Imagine Relying On A Video Going Viral To Save Your Child’s Life
No one knows exactly what it takes to make a video go viral; if they did, there would be no average posts, no unread bits of genius, no amazing jokes flying under the radar. Working in the digital world, we often try to put our finger on exactly what it is that makes people connect to a story so much that they share it with their friends, and those friends share it with their friends, and those friends share it with their friends — until soon everyone you know is talking about a honey badger or the rent being too damn high. I think about it because I like pageview bonuses and the idea that masses of people are reading something I wrote. But I can’t imagine what it would be like to have the life of my child riding on my ability to create content that people would share.
That’s basically what is happening to the parents of Eliza O’Neill. Â TheÂ South Carolina family has been trying for over a year to raise the money to save their four-year-old daughterâ€™s life.Â ElizaÂ was diagnosed last July with Sanfilippo Syndrome, and her body and mind will begin deteriorating in months without a cure. Her family is trying to raise more than two million dollars to fund a clinical trial for the cure. The O’Neills are lucky — the have friends, contacts and resources to make their dream a reality. They have already raised 1.1 million. But they have 700,000 more to go.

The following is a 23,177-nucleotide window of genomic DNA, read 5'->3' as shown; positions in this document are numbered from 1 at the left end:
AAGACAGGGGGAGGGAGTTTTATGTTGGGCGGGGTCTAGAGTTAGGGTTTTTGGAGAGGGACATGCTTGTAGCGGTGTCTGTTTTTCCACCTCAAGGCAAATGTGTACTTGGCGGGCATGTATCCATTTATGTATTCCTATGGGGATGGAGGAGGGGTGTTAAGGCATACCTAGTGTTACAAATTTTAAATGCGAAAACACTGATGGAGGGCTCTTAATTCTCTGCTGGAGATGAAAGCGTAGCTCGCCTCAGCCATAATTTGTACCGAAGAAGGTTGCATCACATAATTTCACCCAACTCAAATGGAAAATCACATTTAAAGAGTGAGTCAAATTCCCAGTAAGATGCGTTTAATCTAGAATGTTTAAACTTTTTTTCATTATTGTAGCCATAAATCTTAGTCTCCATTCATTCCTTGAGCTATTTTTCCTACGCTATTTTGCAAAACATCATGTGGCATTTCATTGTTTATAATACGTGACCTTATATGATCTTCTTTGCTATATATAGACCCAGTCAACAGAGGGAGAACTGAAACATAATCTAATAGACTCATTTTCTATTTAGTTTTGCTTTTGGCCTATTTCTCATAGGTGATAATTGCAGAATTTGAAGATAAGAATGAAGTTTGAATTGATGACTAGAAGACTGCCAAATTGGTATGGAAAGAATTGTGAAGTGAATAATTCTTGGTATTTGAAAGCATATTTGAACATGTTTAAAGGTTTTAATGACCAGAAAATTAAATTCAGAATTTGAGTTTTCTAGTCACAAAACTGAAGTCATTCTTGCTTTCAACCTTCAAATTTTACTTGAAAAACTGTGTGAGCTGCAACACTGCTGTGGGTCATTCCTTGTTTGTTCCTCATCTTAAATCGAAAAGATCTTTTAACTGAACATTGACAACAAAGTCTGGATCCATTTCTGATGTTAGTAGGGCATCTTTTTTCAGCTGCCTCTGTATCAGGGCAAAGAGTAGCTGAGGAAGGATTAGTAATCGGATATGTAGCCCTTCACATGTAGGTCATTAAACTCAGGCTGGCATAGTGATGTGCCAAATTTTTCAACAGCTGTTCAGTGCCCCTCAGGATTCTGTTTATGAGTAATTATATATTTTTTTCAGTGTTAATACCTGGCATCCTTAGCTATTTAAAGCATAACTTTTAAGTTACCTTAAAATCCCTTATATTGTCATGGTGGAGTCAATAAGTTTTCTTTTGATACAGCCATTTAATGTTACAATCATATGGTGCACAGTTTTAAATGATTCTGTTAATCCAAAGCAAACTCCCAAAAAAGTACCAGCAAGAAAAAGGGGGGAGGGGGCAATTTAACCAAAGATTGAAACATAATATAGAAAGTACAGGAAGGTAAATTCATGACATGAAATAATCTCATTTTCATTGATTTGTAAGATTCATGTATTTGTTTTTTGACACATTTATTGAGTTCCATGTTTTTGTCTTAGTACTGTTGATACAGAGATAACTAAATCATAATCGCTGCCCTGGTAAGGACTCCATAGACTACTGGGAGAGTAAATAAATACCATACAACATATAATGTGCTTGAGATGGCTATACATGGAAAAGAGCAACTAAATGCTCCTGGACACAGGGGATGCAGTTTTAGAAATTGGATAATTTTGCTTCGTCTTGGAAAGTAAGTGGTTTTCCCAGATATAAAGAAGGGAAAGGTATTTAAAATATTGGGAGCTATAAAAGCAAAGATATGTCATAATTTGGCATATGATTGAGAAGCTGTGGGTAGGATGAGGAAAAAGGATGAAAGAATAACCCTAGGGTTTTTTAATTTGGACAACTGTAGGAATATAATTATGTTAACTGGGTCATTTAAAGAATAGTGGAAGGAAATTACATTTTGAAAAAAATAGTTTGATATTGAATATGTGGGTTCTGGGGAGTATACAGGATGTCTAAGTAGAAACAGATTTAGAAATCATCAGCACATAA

Being in the business of trying to get clicks on the Internet (which anyone who writes for the Internet is, make no mistake), there are often talks about what it takes to make a video go “viral.” Clearly there must be a formula, or sites like Buzzfeed and Upworthy would not be the media powerhouses they are. I believe there is a formula, I’m just not exactly sure what it is. In my three years writing online, I have only written one viral post that had several million views. It was about cakes shaped like vaginas. I’d like to think it was because I told some good jokes, but in actuality it probably gained traction because people don’t often get to pull up pictures of vaginas at work and have a collective laugh.
Pretty much everyone in the online publishing industry has at one time or another thought they had the makings of a viral post — only to have it fall short of their expectations. Can you imagine what it would be like to be a parent counting on the kindness of the internet to save your daughter’s life? I can’t. Which is why I’m writing about Eliza again.